Before he was a major pop music analyst and critic, Chris Molanphy reported on an Irish folk music radio show

“We must have that banjo,” Ernest Shackleton commanded his 1914 Antarctic expedition’s crew, forced to abandon ship and cross the frozen continent on foot. “It is vital mental medicine.” If music is vital mental medicine, then today Chris Molanphy ranks among the topic’s most vital writers.

He may not write for GQ, but this suit looks like he models for them.

Though he’s appeared in such prestigious publications as Rolling Stone and Billboard, he’s most known for his writings in Slate. Every time a new song reaches the top spot on the chart, Molanphy writes an installment of his regular Slate series “Why Is This Song No. 1?” analyzing which factors — social, cultural, even political — contributed to the song’s ascendance. He’s now penned dozens of these articles, every single one a fascinating and educational read even if you hate the actual song. Even if you haven’t liked any new music since 1974, you’ll find Molanphy’s contemporary analyses fascinating nonetheless.

On a personal note, he was also gracious enough to include me on a June installment of his podcast Hit Parade, in which we took turns trying to stump each other with music trivia. And he did stump me! On one question, at least. Listen to the episode here or by searching on your favorite podcast app under the title “Music Trivia: The MTV and Alt-Rock Edition.” (Listen to the whole thing, but my appearance starts about nine minutes in.)

But decades before he was writing about the highest-selling music, Molanphy was writing about some of the lowest-selling music.

As a freshman at Yale in the fall of 1989, Molanphy contributed his first-ever piece for the college newspaper, the Yale Daily News. It was about music, alright, but quite the opposite of the genres he would come to specialize in during his subsequent career. An image of the article is below, along with a transcription.

Check out his website Chris.Molanphy.com, follow him on Twitter @ChrisMolanphy, and check out all his Slate articles and podcasts — including his regular article series “Why Is This Song No. 1?” and monthly podcast “Hit Parade” — here.

[Yale Daily News: 11/8/1989]

Traditional Irish Folk Music Show Wishes Top O’ the Mornin’ to Yale

By Christopher Molanphy

Contributing Reporter

Students who tune in to WYBC on Sunday mornings expecting to hear the station’s usual mix of modern and classical music may be surprised to hear Sean Canning playing traditional Irish folk songs.

Canning has been the disc jockey of his own “Sounds of Ireland” program on Sunday mornings since 1975. The show was featured on various radio stations in and around New Haven until June, 1987, when he began broadcasting on WYBC.

He joined the Yale station after his former station cancelled his program due to a format change.

Asked why he chose to come to Yale, Canning said, “It was available… and they gave me the time I needed — time to blend in, as well as the Sunday morning slot I wanted.”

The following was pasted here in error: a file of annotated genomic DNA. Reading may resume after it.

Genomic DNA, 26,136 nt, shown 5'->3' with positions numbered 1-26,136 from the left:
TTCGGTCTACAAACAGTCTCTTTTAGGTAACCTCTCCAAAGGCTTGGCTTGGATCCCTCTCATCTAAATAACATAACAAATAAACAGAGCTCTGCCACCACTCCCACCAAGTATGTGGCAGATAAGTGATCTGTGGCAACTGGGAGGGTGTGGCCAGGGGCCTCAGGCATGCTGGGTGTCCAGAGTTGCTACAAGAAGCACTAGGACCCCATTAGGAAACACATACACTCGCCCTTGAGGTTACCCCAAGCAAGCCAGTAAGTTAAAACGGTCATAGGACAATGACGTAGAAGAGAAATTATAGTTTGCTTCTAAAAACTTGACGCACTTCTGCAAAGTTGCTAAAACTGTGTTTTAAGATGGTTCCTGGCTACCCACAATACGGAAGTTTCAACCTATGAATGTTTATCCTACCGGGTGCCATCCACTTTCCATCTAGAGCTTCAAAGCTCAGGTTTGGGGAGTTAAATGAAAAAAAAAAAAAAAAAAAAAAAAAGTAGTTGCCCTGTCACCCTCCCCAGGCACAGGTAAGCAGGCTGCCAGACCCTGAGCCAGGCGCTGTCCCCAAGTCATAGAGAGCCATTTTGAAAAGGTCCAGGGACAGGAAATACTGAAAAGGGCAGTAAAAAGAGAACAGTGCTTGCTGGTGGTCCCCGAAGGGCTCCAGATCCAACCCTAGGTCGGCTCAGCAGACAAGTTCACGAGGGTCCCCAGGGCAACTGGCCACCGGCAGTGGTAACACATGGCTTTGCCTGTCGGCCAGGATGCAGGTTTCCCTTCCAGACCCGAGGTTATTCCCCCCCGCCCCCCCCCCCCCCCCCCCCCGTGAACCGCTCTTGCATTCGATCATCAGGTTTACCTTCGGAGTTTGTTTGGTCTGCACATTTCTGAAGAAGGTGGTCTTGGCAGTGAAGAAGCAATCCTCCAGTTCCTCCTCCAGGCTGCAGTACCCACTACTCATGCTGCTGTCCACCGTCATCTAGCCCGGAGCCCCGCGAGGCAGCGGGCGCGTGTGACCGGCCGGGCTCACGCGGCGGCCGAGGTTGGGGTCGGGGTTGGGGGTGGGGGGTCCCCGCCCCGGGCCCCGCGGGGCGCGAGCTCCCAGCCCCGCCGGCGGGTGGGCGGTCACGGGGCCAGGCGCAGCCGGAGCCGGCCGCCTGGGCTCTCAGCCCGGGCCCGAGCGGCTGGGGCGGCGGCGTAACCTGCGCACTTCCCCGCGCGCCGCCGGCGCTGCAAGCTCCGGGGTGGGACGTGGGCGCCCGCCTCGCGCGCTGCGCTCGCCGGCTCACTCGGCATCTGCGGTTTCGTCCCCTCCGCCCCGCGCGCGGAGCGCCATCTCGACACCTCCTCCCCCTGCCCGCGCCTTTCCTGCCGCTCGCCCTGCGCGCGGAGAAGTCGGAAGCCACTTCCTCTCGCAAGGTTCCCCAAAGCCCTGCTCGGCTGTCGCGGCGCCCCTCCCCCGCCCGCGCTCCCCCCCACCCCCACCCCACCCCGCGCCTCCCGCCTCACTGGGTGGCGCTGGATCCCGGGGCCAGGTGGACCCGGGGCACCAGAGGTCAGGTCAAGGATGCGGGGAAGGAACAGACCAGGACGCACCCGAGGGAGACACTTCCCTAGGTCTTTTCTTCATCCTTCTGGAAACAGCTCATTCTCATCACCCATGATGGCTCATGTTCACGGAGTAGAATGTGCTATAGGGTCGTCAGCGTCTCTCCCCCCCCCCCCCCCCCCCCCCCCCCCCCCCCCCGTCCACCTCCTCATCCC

“Sounds of Ireland” is a 9 to 11 a.m. broadcast of strictly Irish music, sung mostly in English. “We play very few Gaelic songs,” Canning said. “We try to keep it universal, so everybody can enjoy it.”

Canning attributed his popularity to a faithful legion of listeners who tunes in every week for his unusual yet simple program. “For many people, it’s a tradition,” says Canning. “It’s their Sunday morning.”

Even though the station is owned by Yale students, Canning’s primary audience remains the sizable Irish-American population in New Haven and the surrounding suburbs.

Canning’s audience ranges in age, he said. “We have a lot of old people. We also have young people who have to listen because their parents do… and then [the young people] continue listening. They tell me, ‘We grew up listening to your program. It brings back memories.'”

The disc jockey’s listening base goes beyond the New Haven area. He has received feedback from listeners as far away as Trumbull, New London, and Middlefield.

John O’Donovan, a friend of Canning’s and frequent listener, said Canning’s publicity about Irish-American groups in New Haven draws Yale students to Irish-American cultural events.

“He tries to relate events to the Yale community,” he said. “Sometimes, students will come to our musical programs, which they wouldn’t know about without Sean’s program.”

As of this year, there is no organization for Irish-American students here at Yale. Clan na Gael, a group founded by Brendan Crowe ’89 two years ago, failed to meet the registration deadline this year and subsequently folded.

As pleased as he is with WYBC’s generosity, Canning also is proud of what he has given back to the station: a wider audience, and revenue in the form of increased advertising.

“I hope to stay there and continue to bring in money and some publicity,” he said. “YBC is a station with great potential, and I hope I can help it realize that potential.”

Canning is optimistic about the potential of his fellow Irish in any community. “They are all over the state,” he said, “and they blend in well in any community… They come into [a community] and they work like hell. They’re not afraid to take another step.”

Canning himself is personally involved in the community’s activities. He is the president of the local chapter of the Pioneers of the Sacred Heart, an organization founded in 18th-century Ireland to “atone for the sins of drunkenness,” he said. The group in New Haven is celebrating its 31st anniversary this year.

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